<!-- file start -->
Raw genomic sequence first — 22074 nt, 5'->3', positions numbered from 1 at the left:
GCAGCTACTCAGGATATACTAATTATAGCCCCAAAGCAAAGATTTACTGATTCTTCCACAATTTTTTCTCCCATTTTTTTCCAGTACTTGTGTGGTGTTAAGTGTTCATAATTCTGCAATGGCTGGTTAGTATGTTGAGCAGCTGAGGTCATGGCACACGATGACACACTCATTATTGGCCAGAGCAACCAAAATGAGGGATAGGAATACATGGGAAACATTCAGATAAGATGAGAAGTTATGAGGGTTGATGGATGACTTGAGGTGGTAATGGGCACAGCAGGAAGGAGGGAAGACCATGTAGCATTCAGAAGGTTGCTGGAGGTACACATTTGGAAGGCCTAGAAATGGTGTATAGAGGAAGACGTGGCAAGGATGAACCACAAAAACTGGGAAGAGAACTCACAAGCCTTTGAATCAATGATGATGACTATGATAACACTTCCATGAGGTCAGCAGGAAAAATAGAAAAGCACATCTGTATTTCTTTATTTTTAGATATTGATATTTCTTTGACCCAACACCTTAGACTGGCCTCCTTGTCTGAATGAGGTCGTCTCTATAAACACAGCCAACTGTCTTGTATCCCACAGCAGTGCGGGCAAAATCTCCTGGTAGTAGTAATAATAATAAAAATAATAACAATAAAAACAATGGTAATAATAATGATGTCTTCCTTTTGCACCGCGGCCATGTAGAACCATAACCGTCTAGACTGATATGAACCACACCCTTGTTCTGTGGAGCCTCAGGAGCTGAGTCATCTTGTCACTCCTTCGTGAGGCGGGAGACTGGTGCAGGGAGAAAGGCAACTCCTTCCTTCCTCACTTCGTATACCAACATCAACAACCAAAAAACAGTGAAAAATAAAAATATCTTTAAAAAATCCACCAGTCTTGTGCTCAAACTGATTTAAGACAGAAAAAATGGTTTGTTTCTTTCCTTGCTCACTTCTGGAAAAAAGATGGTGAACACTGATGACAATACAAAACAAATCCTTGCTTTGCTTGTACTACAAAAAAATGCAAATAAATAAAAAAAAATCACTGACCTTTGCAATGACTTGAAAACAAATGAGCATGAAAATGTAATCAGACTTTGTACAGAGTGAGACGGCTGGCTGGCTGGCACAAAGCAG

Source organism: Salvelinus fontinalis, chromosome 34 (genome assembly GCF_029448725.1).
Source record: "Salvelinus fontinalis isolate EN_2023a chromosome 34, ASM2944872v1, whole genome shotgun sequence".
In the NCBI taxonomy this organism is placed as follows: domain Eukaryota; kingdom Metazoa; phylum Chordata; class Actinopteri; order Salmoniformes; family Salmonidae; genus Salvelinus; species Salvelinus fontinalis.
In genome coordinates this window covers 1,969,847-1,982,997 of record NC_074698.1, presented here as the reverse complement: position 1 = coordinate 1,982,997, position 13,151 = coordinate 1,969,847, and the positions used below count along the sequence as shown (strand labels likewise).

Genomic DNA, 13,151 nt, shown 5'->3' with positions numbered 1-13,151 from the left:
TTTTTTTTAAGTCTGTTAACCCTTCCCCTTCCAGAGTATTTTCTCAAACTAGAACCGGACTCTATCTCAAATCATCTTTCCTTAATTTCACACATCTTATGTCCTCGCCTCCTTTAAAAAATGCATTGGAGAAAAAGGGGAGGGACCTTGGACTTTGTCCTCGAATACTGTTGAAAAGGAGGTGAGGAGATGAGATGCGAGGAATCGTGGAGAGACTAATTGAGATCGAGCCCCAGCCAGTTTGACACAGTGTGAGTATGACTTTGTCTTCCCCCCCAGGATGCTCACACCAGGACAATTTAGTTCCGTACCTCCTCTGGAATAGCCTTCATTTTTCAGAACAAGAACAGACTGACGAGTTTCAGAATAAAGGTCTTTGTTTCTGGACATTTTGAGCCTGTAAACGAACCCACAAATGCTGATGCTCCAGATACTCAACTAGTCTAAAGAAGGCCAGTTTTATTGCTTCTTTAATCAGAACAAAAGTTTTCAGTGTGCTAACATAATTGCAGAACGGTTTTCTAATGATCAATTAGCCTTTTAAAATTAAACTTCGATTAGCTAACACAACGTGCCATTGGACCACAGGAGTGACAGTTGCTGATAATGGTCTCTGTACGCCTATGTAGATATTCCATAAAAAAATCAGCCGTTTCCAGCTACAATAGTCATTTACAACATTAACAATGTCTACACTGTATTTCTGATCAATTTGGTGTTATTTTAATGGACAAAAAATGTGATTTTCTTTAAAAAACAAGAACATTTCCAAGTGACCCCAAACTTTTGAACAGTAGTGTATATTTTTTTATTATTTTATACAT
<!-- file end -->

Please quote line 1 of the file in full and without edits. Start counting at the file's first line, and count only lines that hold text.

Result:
Raw genomic sequence first — 22074 nt, 5'->3', positions numbered from 1 at the left: